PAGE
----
|Year : 2017 | Volume
| Issue : 1 | Page : 72-74
Case of atlantoaxial dislocation with assimilated C1, absent posterior C2, butterfly C3, and fused subaxial cervical spine: Management dilemma with multiple segmentation and formation defects
Arsikere N Deepak1, Pravin Salunke1, Rajeev P Kamble2
1 Department of Neurosurgery, PGIMER, Chandigarh, India
2 Department of Radiodiagnosis, PGIMER, Chandigarh, India
|Date of Web Publication||4-May-2017|
Department of Neurosurgery, PGIMER, Sector 12, Chandigarh - 160 012
Source of Support: None, Conflict of Interest: None
| Abstract|| |
Segmentation defects are often seen with congenital atlantoaxial dislocation (AAD) though an associated absence of posterior arch of C2 and butterfly C3 is rare. Apart from rarity, the combination of formation and segmentation defects adds to the management dilemma. We report a case of AAD with assimilated atlas, absent C2 posterior arch, C3 butterfly vertebra with floating posterior elements, and fused C4–C6. The child was managed by C1–C2 fusion alone with immediate symptomatic improvement. The presence of formation defects such as adjacent butterfly vertebra and absent posterior elements does not alter the management of AAD. Fusing the C1–C2 joints appears to be a balanced approach.
Keywords: Absent posterior C2, atlantoaxial dislocation, butterfly vertebra
|How to cite this article:|
Deepak AN, Salunke P, Kamble RP. Case of atlantoaxial dislocation with assimilated C1, absent posterior C2, butterfly C3, and fused subaxial cervical spine: Management dilemma with multiple segmentation and formation defects. J Pediatr Neurosci 2017;12:72-4
|How to cite this URL:|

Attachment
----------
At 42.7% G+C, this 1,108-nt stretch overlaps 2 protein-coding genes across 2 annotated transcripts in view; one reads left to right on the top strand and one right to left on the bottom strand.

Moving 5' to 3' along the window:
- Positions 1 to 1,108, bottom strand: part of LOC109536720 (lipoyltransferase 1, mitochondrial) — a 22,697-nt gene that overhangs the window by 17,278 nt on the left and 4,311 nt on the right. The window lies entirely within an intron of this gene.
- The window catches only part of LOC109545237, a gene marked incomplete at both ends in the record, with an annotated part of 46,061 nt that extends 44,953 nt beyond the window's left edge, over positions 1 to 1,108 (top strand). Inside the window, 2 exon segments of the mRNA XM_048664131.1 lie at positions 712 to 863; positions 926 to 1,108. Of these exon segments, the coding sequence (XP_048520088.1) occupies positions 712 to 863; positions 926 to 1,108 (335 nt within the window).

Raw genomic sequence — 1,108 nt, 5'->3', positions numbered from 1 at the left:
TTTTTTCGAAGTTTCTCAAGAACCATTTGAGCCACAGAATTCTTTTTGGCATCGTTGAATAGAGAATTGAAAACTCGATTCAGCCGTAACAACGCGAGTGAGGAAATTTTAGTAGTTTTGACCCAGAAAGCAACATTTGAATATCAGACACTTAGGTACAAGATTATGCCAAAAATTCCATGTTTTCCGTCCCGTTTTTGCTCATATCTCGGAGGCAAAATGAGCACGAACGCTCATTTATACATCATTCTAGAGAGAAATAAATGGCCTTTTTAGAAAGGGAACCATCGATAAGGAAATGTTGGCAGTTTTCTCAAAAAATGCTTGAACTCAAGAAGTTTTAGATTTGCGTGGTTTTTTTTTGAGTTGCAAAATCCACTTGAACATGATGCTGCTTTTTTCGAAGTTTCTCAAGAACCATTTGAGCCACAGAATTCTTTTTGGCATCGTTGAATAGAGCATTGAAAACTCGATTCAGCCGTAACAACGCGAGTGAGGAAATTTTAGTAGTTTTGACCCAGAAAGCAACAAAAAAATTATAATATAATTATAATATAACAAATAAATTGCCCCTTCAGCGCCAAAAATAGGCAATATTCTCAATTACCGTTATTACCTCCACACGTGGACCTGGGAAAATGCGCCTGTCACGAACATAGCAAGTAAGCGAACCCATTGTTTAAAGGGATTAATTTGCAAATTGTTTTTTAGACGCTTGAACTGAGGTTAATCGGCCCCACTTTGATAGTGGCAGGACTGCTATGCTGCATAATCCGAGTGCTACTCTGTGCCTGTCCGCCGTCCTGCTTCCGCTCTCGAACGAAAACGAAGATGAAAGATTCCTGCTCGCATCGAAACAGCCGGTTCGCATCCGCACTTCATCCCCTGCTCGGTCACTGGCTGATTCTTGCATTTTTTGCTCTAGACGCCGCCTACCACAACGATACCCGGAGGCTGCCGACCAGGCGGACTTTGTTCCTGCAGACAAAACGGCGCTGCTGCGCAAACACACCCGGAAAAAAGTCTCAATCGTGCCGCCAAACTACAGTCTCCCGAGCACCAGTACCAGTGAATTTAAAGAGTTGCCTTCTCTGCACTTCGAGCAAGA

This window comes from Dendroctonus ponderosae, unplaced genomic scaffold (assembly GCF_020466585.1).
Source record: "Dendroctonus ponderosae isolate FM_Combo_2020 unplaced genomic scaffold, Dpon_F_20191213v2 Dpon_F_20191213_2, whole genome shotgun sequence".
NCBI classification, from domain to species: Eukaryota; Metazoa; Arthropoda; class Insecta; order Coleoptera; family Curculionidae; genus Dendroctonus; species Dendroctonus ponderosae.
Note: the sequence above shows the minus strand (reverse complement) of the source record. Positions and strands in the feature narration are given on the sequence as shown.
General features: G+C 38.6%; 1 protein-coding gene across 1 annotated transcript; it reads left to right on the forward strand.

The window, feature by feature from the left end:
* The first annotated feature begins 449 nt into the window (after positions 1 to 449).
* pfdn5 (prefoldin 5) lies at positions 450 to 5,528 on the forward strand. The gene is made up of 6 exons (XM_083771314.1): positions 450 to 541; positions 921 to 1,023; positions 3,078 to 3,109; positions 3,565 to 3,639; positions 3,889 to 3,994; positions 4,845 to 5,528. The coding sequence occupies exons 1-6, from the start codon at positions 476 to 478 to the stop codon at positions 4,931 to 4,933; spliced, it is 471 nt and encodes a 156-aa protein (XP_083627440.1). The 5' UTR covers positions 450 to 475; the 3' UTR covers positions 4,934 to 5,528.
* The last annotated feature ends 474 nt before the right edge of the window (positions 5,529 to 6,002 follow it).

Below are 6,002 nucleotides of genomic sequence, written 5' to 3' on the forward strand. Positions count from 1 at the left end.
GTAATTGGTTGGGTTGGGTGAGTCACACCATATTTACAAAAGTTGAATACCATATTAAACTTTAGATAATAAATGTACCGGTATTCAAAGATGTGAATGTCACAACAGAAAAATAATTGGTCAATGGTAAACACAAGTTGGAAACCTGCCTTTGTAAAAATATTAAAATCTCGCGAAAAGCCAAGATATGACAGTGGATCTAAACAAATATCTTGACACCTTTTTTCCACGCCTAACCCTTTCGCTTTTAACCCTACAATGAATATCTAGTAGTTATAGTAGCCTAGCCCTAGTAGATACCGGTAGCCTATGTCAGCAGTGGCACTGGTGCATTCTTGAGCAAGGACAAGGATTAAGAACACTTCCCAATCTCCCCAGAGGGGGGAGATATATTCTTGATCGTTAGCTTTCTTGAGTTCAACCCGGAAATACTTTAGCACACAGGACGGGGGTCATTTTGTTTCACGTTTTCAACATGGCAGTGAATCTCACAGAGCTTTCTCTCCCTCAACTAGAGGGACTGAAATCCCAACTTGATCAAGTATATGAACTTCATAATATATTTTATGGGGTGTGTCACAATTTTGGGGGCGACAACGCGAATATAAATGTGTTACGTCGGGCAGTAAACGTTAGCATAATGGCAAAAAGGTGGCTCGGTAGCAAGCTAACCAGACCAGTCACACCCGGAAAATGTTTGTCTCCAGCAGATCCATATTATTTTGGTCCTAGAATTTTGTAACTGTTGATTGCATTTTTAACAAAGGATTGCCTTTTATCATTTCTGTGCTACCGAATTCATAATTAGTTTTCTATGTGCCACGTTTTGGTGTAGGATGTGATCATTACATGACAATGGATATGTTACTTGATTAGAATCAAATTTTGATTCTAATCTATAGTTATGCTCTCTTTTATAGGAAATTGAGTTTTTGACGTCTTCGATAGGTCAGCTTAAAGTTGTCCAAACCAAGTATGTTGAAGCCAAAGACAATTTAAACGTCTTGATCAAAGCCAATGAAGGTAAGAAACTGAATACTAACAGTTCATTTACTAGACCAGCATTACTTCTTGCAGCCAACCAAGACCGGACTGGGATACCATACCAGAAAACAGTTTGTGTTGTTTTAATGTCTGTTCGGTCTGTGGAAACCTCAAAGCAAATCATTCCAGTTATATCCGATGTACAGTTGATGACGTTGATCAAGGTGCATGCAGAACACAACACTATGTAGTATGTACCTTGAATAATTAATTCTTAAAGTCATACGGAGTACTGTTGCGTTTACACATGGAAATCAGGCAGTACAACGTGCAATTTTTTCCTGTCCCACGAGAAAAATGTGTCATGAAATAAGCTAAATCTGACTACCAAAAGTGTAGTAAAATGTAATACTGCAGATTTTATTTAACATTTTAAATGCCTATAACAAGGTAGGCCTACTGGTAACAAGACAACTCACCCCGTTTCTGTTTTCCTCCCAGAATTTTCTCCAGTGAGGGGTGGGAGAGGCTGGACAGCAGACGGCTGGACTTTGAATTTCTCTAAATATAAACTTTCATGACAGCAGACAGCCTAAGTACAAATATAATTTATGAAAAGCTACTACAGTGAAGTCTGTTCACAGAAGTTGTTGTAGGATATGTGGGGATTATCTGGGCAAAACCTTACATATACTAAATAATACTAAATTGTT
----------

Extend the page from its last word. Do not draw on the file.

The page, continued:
Deepak AN, Salunke P, Kamble RP. Case of atlantoaxial dislocation with assimilated C1, absent posterior C2, butterfly C3, and fused subaxial cervical spine: Management dilemma with multiple segmentation and formation defects. J Pediatr Neurosci [serial online] 2017 [cited 2019 Jul 22];12:72-4. Available from: http://www.pediatricneurosciences.com/text.asp?2017/12/1/72/205637
| Introduction|| |
Segmentation defects of cervical spine are often seen in cases of congenital atlantoaxial dislocation (CAAD). The most common associated anomalies are assimilated atlas and C2–C3 fusion. Such dislocations were often treated by fusing occipital squama to C2–C3. Rarely, C2 posterior elements may be absent and fusion for atlantoaxial dislocation (AAD) in these cases necessitates inclusion of lower segments, thereby restricting neck movements further.,,, The presence of adjacent level butterfly body complicates it further. With the focus shifting to fusing C1 and C2 joints rather than posterior elements, inclusion of lower segments can be avoided even in such cases. The presence of C3 butterfly vertebrae is incidental and may not add to the instability.
We report a case of CAAD with assimilated atlas, absence of posterior arch of axis, butterfly C3 vertebrae, floating C3 posterior arch, and fused subaxial cervical spine combined with anomalous course of vertebral arteries (VAs). The AAD was treated by C1–C2 fusion and the rationale for such a treatment is discussed.
| Case Report|| |
A 14-year-old boy presented with neck pain, progressive neck tilt, and spastic quadriparesis of 1 year duration. He had difficulty in swallowing and was bed ridden for 4 months. Examination revealed low hairline, torticollis, and severe spasticity with grade 3/5 power. The modified Japanese Orthopaedic Association score was 9/17 and breath hold time was 8 s.